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Catheter Ablation Procedure
I have to have a catheter ablation procedure done and am trying to decide when to schedule this.  I was wondering if anybody who has had this procedure or has in depth details on the procedure could inform me on what to expect.  How long is the procedure?  Will I be able to leave the hospital the same day as the procedure?  Will I be "out of commission," so to say, for any period of time after the procedure?  Will I be able to perform physical activities shortly after it?  Should I ask for a certain amount of time off of work after the procedure?  If so, how long would you suggest?  Is the procedure anything to worry about?

Thank you for any information/suggestions you can give me.  It is greatly appreciated.


This discussion is related to Repolarization Abnormality?.
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1423357 tn?1414258965
Below is a direct link to a very good description of what to expect if you're going to be awake for the procedure:
http://www.medhelp.org/user_journals/show/281881/Jannie411s-Ablation---Part-2---The-Actual-Ablation-Procedure--Pre-Ablation-Notes--and-Notes-for-the-Ladies

I have a journal as well, but mine has a big gap for the procedure itself.  I was under general anesthesia and remember nothing of the procedure.

If you get it done on a Thursday, you should be good to go by Monday or definitely Tuesday; perhaps a little sore but definitely ambulatory,

Read Jannie411's writeup. then we'll be here to answer questions if you;ve got more.
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1423357 tn?1414258965
I wanted to add that you will be restricted as to what you can do for a couple of weeks.  They don't recommend heavy lifting, and your leg(s) and groin may be sore like you got kicked in the crotch.  I had a noticible limp for a couple of weeks.  Within a month or earlier, you should be able to hit it hard again.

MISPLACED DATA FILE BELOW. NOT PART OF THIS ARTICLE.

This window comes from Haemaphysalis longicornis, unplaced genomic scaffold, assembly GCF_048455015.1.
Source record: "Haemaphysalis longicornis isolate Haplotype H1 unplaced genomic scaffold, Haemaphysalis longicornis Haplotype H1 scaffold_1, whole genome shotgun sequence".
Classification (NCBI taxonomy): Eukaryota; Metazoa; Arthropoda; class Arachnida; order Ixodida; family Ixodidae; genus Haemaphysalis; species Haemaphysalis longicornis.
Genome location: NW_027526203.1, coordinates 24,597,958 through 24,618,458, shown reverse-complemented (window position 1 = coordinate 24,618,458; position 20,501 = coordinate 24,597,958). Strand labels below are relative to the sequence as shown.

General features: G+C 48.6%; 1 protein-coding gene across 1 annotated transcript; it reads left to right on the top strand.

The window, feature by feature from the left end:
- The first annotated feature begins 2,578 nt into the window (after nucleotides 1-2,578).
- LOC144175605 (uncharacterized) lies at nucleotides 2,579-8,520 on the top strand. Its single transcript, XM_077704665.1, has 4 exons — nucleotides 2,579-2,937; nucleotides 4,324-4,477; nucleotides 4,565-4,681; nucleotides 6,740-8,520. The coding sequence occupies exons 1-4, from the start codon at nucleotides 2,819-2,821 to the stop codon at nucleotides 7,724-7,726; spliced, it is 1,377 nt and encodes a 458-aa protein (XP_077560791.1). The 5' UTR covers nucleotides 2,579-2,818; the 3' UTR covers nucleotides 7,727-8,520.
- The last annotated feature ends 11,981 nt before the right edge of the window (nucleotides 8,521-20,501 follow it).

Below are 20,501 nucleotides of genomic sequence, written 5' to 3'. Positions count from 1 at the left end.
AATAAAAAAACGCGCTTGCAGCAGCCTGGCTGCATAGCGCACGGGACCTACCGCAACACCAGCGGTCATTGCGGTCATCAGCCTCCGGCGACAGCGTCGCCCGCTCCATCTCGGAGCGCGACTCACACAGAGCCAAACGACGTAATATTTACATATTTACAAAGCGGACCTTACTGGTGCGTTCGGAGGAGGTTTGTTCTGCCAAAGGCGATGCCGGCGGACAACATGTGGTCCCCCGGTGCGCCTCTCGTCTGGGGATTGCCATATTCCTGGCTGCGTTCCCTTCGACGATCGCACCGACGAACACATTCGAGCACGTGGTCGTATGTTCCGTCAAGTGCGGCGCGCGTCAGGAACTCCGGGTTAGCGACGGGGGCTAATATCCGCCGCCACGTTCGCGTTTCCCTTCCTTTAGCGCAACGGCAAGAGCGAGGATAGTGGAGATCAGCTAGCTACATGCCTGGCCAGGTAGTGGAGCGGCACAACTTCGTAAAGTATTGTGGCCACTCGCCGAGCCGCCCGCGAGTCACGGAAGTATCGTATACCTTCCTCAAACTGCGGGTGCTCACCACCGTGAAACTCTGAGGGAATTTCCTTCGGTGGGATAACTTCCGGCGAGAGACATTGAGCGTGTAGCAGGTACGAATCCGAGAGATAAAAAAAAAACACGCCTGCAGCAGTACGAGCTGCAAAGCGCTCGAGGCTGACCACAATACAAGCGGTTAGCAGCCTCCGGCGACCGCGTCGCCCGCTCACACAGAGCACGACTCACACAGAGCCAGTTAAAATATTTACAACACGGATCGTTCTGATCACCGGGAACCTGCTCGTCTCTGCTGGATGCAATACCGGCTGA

Depending on your doctor, and/or the time that your procedure is scheduledyou may or may not have to stay overnight.  I when in around 9AM, and was released a little after 5PM.  Others there had to stay for observation.  If you stay, they'll probably cut you loose the first thing the next day.

The procedure is not without its risks.  But people have died getting their tonscils out too.....  The electrophysiology procedure is commonplace today, and there is minimal risk.  The team that in the room, is the best that you'd want in the event of a cardiac emergency.
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Thank you for the information.  It is greatly appreciated and a big help.
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1317224 tn?1378708734
Hi,
I've had 2 ablations, the first a catheter ablation. Mine went for 10 hours (not recommended) and it began at 8:00am. I stayed overnight in the hospital and went home the next day. I was exhausted the next few days, primarily due to the anesthesia for that long I think. I took a week off work to rest and recuperate, then went back and was good to go.
The second time was a cryoablation and was 6.5 hours. It was much easier to recover from. Again, overnight in the hospital and took the rest of the week off (3 days) plus the weekend and was back at work on Monday.
Take it easy after, take good care of yourself, and let yourself heal. The groin aching was the only painful part of it both times.
good luck!
MaryLL
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Thanks a lot.  Also greatly appreciated.